A young adult swims home to Vashon, observing changes

As I have returned back home from time to time over the past couple of years for holidays, I’ve noticed how issues surrounding ferries have intensified.

In his speech for the graduating class of 2005 at Kenyon College, author David Foster Wallace used a parable of three fishes to describe our human tendency to become numb to our surroundings.

The story goes like this: two young fish happen to meet an older fish swimming the other way, who nods at them and says “Morning, boys. How’s the water?” The two young fish swim on for a bit, and then eventually one of them looks over at the other and says, “What the hell is water?”

This story describes an important lesson: sometimes the most obvious realities are hidden in plain sight. While Foster Wallace uses this story to provide some advice on how to live a meaningful life, I like to compare it to how it feels to return back to Vashon after growing up here.

Namely, Vashonites can seem like fish in the water, who sometimes forget what makes their home distinct from other places. Coming home to Vashon, after being away, I see that more clearly.

Since graduating from Vashon High School in 2017, I’ve been making my way further and further east; first spending four years at a small liberal arts college in the Midwest, and now currently living in New England.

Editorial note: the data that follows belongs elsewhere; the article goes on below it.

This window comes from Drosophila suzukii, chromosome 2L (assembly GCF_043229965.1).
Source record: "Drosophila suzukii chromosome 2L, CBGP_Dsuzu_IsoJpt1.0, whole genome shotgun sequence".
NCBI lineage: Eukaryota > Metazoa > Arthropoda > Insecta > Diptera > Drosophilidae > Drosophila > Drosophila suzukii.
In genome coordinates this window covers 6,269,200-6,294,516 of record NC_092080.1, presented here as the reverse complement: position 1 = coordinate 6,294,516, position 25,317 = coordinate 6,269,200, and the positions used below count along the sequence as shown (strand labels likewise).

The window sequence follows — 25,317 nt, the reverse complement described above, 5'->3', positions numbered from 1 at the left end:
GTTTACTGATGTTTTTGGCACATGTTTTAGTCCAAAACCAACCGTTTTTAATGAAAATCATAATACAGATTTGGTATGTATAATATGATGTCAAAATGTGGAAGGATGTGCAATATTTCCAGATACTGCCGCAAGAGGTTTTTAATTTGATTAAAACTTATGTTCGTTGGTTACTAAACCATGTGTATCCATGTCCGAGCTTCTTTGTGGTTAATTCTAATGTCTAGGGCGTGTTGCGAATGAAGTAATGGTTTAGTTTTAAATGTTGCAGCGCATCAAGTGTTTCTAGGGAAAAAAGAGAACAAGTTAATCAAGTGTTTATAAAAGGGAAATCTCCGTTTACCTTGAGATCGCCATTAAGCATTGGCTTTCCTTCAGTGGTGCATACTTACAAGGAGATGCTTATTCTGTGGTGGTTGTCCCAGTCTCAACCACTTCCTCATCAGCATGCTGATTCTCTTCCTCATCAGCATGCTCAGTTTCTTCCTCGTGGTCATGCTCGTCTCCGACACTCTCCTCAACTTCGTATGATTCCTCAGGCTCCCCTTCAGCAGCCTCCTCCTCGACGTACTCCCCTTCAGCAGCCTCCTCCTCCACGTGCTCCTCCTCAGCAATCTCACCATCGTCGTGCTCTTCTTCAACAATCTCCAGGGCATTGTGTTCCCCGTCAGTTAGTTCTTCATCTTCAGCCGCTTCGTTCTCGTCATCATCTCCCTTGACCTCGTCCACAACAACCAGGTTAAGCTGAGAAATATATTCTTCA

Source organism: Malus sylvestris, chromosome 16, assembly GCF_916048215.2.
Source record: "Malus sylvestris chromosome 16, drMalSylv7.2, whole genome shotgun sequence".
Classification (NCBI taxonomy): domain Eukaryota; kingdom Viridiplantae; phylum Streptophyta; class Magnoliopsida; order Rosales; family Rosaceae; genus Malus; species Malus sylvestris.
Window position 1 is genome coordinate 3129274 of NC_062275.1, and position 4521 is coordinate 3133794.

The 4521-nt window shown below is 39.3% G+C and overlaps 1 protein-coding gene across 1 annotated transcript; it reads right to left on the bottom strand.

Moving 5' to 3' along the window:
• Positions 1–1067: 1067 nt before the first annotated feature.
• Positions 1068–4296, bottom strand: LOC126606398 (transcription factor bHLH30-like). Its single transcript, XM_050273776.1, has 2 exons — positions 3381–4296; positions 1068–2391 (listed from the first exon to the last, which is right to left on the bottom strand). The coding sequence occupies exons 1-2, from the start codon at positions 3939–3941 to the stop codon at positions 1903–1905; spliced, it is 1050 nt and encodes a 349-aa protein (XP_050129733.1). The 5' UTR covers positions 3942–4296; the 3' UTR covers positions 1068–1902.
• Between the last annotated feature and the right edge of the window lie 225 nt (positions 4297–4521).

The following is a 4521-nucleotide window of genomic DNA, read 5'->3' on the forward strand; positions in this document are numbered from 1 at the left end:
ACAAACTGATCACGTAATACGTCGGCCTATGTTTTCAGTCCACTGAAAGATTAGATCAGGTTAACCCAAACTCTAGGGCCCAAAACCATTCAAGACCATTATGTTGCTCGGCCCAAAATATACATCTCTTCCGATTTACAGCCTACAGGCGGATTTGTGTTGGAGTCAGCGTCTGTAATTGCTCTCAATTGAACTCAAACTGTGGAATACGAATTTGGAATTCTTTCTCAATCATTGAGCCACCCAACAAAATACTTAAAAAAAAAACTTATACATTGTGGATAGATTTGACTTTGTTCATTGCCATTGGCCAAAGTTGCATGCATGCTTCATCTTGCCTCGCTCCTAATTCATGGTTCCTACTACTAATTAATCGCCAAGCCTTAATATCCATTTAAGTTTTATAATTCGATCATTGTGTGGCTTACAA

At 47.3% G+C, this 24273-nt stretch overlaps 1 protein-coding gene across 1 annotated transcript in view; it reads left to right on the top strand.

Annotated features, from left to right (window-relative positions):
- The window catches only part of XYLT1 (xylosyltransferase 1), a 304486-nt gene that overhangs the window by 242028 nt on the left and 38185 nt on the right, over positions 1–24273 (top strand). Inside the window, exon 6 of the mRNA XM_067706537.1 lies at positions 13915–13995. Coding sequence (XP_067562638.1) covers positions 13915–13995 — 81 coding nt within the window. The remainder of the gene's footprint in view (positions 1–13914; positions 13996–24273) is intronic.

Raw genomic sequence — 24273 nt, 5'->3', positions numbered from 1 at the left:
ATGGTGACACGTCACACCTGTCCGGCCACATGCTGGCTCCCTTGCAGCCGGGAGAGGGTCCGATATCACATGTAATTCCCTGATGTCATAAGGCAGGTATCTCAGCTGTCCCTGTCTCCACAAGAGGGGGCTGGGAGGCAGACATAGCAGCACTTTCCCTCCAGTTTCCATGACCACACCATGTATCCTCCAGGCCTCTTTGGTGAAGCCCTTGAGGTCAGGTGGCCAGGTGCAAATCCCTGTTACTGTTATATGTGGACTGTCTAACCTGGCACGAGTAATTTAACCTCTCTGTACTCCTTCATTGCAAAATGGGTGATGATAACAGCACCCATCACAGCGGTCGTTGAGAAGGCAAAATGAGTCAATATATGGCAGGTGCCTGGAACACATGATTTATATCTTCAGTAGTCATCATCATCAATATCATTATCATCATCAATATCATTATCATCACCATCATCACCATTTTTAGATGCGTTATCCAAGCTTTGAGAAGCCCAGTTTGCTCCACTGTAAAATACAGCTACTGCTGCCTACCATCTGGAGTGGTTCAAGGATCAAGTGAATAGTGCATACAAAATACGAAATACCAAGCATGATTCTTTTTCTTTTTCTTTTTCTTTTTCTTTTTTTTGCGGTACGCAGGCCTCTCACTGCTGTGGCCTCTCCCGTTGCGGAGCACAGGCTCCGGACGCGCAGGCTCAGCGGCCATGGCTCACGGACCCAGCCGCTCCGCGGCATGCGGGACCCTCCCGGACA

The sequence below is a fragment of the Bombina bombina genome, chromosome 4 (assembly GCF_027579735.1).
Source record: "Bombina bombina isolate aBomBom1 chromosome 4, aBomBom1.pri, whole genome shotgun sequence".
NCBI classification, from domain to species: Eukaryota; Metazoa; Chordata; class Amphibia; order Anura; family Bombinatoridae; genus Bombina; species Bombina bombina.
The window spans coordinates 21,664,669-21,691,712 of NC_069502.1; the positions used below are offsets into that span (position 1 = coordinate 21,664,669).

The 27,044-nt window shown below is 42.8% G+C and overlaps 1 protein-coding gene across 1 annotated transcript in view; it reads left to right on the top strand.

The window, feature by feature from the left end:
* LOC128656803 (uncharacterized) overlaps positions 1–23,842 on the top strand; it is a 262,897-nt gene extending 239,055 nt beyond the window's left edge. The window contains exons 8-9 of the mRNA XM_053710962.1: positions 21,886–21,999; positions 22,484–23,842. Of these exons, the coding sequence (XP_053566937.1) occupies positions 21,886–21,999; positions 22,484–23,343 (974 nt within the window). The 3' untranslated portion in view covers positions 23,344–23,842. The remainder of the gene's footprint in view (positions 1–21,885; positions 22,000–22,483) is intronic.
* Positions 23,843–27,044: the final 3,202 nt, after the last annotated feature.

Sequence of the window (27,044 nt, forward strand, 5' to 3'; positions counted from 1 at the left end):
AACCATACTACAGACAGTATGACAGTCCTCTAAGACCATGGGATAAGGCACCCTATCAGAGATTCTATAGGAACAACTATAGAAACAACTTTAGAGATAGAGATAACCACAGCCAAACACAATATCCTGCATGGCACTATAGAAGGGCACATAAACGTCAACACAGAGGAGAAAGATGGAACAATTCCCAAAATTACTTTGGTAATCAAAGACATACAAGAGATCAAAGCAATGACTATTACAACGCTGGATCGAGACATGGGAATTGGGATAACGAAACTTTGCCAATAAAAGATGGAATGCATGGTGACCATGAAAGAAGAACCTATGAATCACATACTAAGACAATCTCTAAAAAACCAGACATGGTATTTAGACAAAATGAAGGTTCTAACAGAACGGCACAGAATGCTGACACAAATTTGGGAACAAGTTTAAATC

Regardless of where I am, my landlocked friends and neighbors are always most surprised that my island hometown has no bridge to the mainland, and that we rely on ferries to connect us with the rest of the world.

For islanders, the ferry isn’t only a cultural linchpin, but increasingly, more of a hurdle to accessing life off the rock. This element of our island life plays such an integral role in establishing the milieu of Vashon — the “water” that the citizens of Vashon all swim around in.

Whenever I try to describe Vashon to those who’ve never experienced it, I always come around to the role of the ferries, and their role in the culture of the island. This is how we can live so close to a vibrant city, yet still have quiet forests and somehow avoid succumbing to being suburban.

The physical disconnect from “over town,” as islanders like to say, is certainly a pain when running errands or trying to make plans with our mainland brethren, but it also provides the essential character of our place.

Because we are separated from others by Puget Sound, we are freer to connect with each other in many ways, as well as set our own definitions for what a community can look, act, and be like.

As a fairly newly-minted denizen of the landlocked world, I’d like to remind Vashonites that contending with ferries is something not many communities have to face — and it plays an undeniable role in so many factors of what I’ve always loved about this place.

But as I have returned back home from time to time over the past couple of years for holidays, I’ve noticed how issues surrounding ferries have intensified. The dreaded two-boat schedule, which used to be an occasional inconvenience, has become the norm. May that norm change, and soon.

Thanks to The Beachcomber, I’ve been able to keep up with serious challenges that the ferries have been facing, including staffing woes and an aging fleet, while I’ve been away.

These issues have had a huge impact on the culture of Vashon.

Unlike most other communities, Vashon requires a vibrant and thriving ferry system to provide not only an efficient thoroughfare for islanders — but perhaps more importantly, to make possible the mindset that allows Vashon to be Vashon.

So, “how’s the water?” It’s okay, but it could be better, with a three-boat system.

Isaac Hughes, the son of Beachcomber editor Elizabeth Shepherd, is a former islander who currently works on an organic farm just outside of Boston.